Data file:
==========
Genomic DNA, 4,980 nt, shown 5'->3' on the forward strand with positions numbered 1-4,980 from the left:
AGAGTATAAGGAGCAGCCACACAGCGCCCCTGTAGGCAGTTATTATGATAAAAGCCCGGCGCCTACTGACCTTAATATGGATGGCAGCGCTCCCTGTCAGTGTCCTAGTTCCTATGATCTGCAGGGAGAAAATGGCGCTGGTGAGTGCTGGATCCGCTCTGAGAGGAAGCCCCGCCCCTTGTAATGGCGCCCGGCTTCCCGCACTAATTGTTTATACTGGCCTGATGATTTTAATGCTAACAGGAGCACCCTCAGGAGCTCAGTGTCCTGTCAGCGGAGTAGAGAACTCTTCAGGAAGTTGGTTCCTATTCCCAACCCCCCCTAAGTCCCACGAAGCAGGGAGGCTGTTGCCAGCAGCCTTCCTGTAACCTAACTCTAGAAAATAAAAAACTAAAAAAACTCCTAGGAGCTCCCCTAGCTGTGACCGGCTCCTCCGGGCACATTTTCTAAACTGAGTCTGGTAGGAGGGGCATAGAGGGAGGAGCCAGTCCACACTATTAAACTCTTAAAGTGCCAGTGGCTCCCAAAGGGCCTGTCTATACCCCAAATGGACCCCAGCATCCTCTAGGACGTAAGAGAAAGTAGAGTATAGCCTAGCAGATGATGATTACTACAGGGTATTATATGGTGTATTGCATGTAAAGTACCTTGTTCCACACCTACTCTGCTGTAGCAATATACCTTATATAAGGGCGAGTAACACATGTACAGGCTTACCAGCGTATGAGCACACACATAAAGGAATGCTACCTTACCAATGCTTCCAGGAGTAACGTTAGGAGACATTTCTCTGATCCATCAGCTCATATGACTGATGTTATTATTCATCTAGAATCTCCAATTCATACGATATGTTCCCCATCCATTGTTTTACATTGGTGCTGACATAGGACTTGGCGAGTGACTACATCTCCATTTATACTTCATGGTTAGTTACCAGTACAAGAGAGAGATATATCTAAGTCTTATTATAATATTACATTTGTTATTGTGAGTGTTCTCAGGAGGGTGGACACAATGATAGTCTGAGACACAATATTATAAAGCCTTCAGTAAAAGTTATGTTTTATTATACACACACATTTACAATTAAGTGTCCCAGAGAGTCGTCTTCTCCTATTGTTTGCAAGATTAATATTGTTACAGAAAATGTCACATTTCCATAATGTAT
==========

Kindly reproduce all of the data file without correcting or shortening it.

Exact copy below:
Genomic DNA, 4,980 nt, shown 5'->3' on the forward strand with positions numbered 1-4,980 from the left:
AGAGTATAAGGAGCAGCCACACAGCGCCCCTGTAGGCAGTTATTATGATAAAAGCCCGGCGCCTACTGACCTTAATATGGATGGCAGCGCTCCCTGTCAGTGTCCTAGTTCCTATGATCTGCAGGGAGAAAATGGCGCTGGTGAGTGCTGGATCCGCTCTGAGAGGAAGCCCCGCCCCTTGTAATGGCGCCCGGCTTCCCGCACTAATTGTTTATACTGGCCTGATGATTTTAATGCTAACAGGAGCACCCTCAGGAGCTCAGTGTCCTGTCAGCGGAGTAGAGAACTCTTCAGGAAGTTGGTTCCTATTCCCAACCCCCCCTAAGTCCCACGAAGCAGGGAGGCTGTTGCCAGCAGCCTTCCTGTAACCTAACTCTAGAAAATAAAAAACTAAAAAAACTCCTAGGAGCTCCCCTAGCTGTGACCGGCTCCTCCGGGCACATTTTCTAAACTGAGTCTGGTAGGAGGGGCATAGAGGGAGGAGCCAGTCCACACTATTAAACTCTTAAAGTGCCAGTGGCTCCCAAAGGGCCTGTCTATACCCCAAATGGACCCCAGCATCCTCTAGGACGTAAGAGAAAGTAGAGTATAGCCTAGCAGATGATGATTACTACAGGGTATTATATGGTGTATTGCATGTAAAGTACCTTGTTCCACACCTACTCTGCTGTAGCAATATACCTTATATAAGGGCGAGTAACACATGTACAGGCTTACCAGCGTATGAGCACACACATAAAGGAATGCTACCTTACCAATGCTTCCAGGAGTAACGTTAGGAGACATTTCTCTGATCCATCAGCTCATATGACTGATGTTATTATTCATCTAGAATCTCCAATTCATACGATATGTTCCCCATCCATTGTTTTACATTGGTGCTGACATAGGACTTGGCGAGTGACTACATCTCCATTTATACTTCATGGTTAGTTACCAGTACAAGAGAGAGATATATCTAAGTCTTATTATAATATTACATTTGTTATTGTGAGTGTTCTCAGGAGGGTGGACACAATGATAGTCTGAGACACAATATTATAAAGCCTTCAGTAAAAGTTATGTTTTATTATACACACACATTTACAATTAAGTGTCCCAGAGAGTCGTCTTCTCCTATTGTTTGCAAGATTAATATTGTTACAGAAAATGTCACATTTCCATAATGTAT